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Driving in New York: A cautionary tale

Discussion in 'Anything goes' started by Monday Morning Sportswriter, Jul 7, 2008.

  1. Monday Morning Sportswriter

    Monday Morning Sportswriter Well-Known Member

    If you have ever gotten a ticket or two in New York state, your license may have been suspended without you ever knowing.

    Take my word for it. I spent much of last night alongside a county sheriff's deputy.

    Here's how it happened, best I can tell:

    -- I got ticketed for speeding a year ago. I pleaded guilty and paid the fine.

    -- DMV then decided that I needed to pay a driver assessment fee -- $100 every year for three years -- but did not notify me.

    -- Since I didn't pay -- because I didn't know -- my license was suspended as of Jan. 1, 2008.

    So I did some reading today, when my blood pressure finally returned to normal. This new fee started in 2004. If you rack up six points in New York in 18 months, you're liable for the fee, regardless of what state your license originates, and regardless of whether or not they tell you.

    And if my case is any indication, don't hold your breath that they'll notify you. But they'll still suspend your license in New York. Your car will be towed and you'll be ticketed for driving on a suspended license.

    Happy summer, everyone.
  2. Captain_Kirk

    Captain_Kirk Well-Known Member

    Damn, that sucks. And how many points is the suspended license? Sort of leads to the 6 points happening again and again...

    And driver assessment fee? WTF. Now, we've got PSL's for fast driving apparently.
  3. bigpern23

    bigpern23 Well-Known Member

    Also, don't try to merge onto the Roosevelt Expressway with your windows down in a rainstorm. I did that a few years ago because my windows were foggy. Window went down, I looked out and load of New York City puddlewater blasted me in the face as an SUV hit a pothole. Not good times. Though my buddy didn't stop laughing until we reached Cleveland.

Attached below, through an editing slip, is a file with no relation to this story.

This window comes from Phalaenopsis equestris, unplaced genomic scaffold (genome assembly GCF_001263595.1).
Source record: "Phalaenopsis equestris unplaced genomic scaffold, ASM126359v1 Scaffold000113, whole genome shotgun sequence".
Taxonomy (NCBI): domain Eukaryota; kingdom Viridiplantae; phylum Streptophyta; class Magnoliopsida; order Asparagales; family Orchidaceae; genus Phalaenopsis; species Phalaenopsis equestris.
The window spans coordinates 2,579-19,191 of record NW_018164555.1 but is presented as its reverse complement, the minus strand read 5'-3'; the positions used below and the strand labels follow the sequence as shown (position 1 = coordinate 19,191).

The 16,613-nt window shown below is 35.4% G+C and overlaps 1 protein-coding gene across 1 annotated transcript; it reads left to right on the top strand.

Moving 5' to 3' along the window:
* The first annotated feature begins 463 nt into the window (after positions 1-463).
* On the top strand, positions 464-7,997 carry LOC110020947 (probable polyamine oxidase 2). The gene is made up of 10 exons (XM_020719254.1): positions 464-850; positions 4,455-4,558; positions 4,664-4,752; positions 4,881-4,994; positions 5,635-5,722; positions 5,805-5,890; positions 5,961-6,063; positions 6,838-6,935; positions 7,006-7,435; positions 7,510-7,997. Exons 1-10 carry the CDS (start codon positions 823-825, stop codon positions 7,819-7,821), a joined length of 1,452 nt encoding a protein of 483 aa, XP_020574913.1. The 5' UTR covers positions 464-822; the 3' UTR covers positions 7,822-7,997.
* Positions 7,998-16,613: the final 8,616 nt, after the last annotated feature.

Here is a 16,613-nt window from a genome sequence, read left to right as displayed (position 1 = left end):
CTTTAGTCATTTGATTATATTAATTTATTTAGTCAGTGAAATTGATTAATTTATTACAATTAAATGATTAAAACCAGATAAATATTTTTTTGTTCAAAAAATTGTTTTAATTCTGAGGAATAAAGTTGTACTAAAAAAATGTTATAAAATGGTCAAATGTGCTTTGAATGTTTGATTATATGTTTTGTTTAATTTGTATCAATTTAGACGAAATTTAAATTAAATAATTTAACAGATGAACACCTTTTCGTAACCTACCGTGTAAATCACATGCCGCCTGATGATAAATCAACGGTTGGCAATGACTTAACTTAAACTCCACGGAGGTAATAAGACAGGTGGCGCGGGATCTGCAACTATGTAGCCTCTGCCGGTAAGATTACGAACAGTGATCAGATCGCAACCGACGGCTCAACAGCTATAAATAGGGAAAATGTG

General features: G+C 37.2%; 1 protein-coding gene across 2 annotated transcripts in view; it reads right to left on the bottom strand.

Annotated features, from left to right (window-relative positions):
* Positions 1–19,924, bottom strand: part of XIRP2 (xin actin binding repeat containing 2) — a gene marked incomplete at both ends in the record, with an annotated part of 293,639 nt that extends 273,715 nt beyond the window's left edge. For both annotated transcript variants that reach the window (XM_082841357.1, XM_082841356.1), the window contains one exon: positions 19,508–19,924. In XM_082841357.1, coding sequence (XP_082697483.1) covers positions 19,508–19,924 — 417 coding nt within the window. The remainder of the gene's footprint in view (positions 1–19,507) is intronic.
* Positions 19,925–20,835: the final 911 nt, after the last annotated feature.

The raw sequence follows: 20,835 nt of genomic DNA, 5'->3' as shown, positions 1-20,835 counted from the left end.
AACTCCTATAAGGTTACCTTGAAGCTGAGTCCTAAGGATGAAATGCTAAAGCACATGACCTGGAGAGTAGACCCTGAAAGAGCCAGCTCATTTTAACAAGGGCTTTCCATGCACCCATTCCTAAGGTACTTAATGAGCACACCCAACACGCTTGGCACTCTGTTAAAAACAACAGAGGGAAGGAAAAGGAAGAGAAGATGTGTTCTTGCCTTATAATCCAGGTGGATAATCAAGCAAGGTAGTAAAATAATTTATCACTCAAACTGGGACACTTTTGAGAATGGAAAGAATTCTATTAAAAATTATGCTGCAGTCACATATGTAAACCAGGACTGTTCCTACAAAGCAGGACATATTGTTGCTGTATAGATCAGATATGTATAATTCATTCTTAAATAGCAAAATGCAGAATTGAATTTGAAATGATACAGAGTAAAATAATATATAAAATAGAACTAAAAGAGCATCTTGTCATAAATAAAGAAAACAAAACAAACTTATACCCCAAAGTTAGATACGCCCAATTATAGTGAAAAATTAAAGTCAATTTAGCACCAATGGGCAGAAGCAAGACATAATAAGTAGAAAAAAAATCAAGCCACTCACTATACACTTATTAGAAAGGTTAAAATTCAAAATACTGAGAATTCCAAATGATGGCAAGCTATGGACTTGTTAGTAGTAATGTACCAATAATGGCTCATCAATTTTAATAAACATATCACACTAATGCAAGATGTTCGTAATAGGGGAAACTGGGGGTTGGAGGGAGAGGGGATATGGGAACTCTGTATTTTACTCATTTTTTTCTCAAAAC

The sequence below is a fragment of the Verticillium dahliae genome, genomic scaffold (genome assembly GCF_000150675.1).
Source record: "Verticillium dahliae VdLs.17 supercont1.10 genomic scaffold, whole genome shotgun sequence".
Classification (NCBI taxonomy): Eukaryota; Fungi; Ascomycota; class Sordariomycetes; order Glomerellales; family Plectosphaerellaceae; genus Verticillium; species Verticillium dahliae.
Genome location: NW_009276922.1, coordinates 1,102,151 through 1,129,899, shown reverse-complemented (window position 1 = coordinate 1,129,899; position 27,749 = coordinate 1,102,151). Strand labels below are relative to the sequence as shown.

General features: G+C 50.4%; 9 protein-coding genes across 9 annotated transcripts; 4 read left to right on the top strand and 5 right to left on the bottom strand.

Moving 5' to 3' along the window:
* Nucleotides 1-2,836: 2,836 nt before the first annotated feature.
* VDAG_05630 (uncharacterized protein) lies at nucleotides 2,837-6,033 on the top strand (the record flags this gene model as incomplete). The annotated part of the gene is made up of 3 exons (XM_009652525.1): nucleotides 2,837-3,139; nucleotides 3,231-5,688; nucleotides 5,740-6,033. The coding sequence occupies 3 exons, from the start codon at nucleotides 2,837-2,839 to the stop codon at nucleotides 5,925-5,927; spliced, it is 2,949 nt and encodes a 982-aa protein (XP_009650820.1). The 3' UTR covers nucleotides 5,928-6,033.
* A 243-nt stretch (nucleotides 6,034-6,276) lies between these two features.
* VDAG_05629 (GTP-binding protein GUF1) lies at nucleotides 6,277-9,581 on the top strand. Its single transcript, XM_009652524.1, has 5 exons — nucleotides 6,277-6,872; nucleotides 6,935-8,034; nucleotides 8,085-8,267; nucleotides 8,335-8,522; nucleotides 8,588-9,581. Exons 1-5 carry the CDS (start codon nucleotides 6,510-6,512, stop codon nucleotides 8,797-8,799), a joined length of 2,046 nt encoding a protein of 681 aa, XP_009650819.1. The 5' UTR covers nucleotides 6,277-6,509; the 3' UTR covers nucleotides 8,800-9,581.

4. Football_Bat

    Football_Bat Well-Known Member

    Texas has a similar law.

  5. MacDaddy

    MacDaddy Active Member

    Remember, it's not about revenue generation -- it's about safety.
  6. mike311gd

    mike311gd Active Member

    I've been hit with this fine. I got a speeding ticket on June 25, 2005, and I finished paying off my "debt" to society last year. It's one of the only things I prefer about living in another state.

    I once had my license suspended for three year without knowing it. I got into a car accident during my senior year of high school on April 11, 2001 and was issued a ticket, though I didn't think about it at the time because I was in the hospital bed (just a precautionary measure because I hit my head; but I was strapped onto a board, which was neato). I never received a follow-up letter because my mentally handicapped sister, who was living with us at the time, had a sweet habit of picking off the mail. (I lost report cards, SAT scores, tests -- not in the mail, out of my room -- and bills.) So, obviously, I never paid this $40 fine for a failure to yield the right of way or some traffic violation.

    When I turned 21 on Feb. 12, 2004, I went to the DMV to renew my license and get the senior one, and they wouldn't let me. "Your license has been suspended since July of 2001," the clerk said. "

    "That's impossible," I said. "I've been pulled over and had my license run a couple times, and no one has said anything."

    My brother-in-law, a corrections officer at the time, looked up my information that night, and we took care of everything during my spring break the next month. It ended up being a $40 fine and a $35 court fee. But it was strange because I should have known I was driving with a suspended license when I was stopped in October, 2001 or on Dec. 29, 2003.
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